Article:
Employee turnover is defined as employees who voluntarily leave their jobs and must then be replaced. Turnover is shown as an annual percentage, so if 25 people leave a company with 100 people, that is 25 percent turnover a year. Employees often leave companies for higher pay elsewhere, but many other factors contribute as well, and the negative effects of employee turnover should motivate managers to increase retention.
A study published in "Entrepreneur" magazine in 2001 looked at the effects of hotel employee turnover and discovered the high price of recruiting, interviewing and hiring new workers, in addition to lost productivity (see Resources).
The U.S. Department of Labor estimates that it costs about 33 percent of a new employee's salary to replace the worker who left. This means major companies can spend millions of dollars a year on turnover costs.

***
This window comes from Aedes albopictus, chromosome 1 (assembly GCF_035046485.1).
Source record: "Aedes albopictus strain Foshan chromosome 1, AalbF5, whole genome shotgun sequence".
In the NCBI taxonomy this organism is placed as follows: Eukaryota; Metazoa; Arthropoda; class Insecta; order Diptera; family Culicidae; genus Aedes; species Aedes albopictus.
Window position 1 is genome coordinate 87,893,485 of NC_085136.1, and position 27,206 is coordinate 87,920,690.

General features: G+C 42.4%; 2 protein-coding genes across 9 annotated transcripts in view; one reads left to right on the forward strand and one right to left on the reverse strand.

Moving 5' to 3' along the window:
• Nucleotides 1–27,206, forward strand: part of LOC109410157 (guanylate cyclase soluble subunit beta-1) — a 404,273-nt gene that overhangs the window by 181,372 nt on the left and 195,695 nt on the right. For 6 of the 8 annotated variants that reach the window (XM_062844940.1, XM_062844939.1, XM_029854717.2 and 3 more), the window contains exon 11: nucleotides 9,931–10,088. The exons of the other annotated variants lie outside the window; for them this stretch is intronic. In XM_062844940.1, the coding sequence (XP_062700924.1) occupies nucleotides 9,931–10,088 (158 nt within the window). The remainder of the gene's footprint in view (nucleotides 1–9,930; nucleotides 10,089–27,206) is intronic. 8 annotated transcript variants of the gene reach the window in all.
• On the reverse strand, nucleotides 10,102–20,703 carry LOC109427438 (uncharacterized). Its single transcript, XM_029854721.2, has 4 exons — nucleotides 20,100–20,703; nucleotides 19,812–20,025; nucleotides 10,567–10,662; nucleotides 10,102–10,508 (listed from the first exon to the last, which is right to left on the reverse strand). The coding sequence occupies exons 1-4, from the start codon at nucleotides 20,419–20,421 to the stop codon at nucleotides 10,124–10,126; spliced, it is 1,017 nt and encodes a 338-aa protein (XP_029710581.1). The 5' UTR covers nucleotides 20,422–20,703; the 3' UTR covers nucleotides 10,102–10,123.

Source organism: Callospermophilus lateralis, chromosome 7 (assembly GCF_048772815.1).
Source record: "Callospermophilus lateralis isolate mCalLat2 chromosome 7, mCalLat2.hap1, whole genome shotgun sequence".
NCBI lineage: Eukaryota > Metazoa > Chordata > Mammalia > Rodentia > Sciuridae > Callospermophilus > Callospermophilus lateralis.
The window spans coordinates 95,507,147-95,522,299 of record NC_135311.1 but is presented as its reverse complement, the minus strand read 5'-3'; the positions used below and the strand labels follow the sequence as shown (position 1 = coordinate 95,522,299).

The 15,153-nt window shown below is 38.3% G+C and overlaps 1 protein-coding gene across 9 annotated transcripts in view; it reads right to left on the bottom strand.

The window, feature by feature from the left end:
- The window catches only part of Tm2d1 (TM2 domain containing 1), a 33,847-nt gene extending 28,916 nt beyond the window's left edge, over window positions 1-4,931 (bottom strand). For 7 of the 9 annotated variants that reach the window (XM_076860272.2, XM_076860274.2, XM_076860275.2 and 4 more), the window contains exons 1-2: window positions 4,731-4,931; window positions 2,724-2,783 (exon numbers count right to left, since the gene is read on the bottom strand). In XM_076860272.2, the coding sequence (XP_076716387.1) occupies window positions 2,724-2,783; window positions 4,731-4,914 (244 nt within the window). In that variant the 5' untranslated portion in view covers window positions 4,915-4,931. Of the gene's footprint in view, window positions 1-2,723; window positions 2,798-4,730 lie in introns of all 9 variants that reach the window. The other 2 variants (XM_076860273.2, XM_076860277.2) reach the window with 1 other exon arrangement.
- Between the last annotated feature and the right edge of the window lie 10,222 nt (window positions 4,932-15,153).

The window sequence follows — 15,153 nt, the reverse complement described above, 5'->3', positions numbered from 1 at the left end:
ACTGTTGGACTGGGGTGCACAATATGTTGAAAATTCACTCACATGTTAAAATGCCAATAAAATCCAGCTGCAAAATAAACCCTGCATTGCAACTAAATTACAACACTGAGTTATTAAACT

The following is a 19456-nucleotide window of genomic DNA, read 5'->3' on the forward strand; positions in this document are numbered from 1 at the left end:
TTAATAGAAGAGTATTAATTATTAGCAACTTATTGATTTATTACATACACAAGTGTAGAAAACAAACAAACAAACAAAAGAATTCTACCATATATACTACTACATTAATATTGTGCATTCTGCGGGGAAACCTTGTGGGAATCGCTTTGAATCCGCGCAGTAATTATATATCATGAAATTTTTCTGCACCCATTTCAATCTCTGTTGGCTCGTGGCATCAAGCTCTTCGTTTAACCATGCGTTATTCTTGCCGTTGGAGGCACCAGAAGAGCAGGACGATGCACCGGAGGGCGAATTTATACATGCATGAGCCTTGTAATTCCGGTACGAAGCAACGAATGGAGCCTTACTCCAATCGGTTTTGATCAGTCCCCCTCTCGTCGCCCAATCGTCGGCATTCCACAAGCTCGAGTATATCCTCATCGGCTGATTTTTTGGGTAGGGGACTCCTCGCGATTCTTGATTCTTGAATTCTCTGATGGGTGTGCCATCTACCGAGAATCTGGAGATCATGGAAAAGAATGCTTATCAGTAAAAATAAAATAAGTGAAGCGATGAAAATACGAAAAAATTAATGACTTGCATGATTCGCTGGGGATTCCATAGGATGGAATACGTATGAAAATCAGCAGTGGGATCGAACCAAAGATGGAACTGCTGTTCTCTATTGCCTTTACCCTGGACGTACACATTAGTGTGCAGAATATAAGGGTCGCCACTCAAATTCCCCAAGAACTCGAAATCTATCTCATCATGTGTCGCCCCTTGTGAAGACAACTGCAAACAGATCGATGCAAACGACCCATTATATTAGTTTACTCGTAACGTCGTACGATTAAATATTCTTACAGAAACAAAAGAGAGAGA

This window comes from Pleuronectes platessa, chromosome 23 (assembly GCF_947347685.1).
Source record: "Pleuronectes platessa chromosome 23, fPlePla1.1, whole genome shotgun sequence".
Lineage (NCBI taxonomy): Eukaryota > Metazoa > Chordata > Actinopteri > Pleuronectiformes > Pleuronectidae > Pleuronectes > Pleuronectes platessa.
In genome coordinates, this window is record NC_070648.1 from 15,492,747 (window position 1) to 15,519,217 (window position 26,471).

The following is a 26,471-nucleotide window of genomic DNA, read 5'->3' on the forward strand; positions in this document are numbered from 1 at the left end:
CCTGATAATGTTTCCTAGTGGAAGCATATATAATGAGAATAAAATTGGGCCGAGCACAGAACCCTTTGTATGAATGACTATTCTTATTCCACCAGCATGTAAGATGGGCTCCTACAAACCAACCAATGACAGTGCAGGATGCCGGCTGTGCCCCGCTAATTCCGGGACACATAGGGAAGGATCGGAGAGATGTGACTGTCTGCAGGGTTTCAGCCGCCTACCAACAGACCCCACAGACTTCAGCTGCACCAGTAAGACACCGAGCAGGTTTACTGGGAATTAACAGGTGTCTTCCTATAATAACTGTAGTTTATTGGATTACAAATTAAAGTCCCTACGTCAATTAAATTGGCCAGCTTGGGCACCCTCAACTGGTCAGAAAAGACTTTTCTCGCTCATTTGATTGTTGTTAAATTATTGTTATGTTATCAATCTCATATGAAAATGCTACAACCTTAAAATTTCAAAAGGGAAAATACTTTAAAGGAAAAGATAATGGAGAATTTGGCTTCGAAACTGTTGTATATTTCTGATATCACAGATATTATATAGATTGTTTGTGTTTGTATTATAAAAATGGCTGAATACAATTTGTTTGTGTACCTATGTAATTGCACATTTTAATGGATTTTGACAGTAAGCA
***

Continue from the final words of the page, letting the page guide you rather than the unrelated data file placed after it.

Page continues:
Lack of Staff
High turnover rates can create a lack of staff to complete essential daily functions of a company. This can result in overworked, frustrated employees and dissatisfied customers.
Loss of Productivity
New employees take some time to get up to speed, particularly in complex jobs.
For service-oriented careers such as account management and customer service, high turnover can lead to customer dissatisfaction. Newer representatives lack expertise and knowledge, and customers have no way to build a relationship with one particular service representative.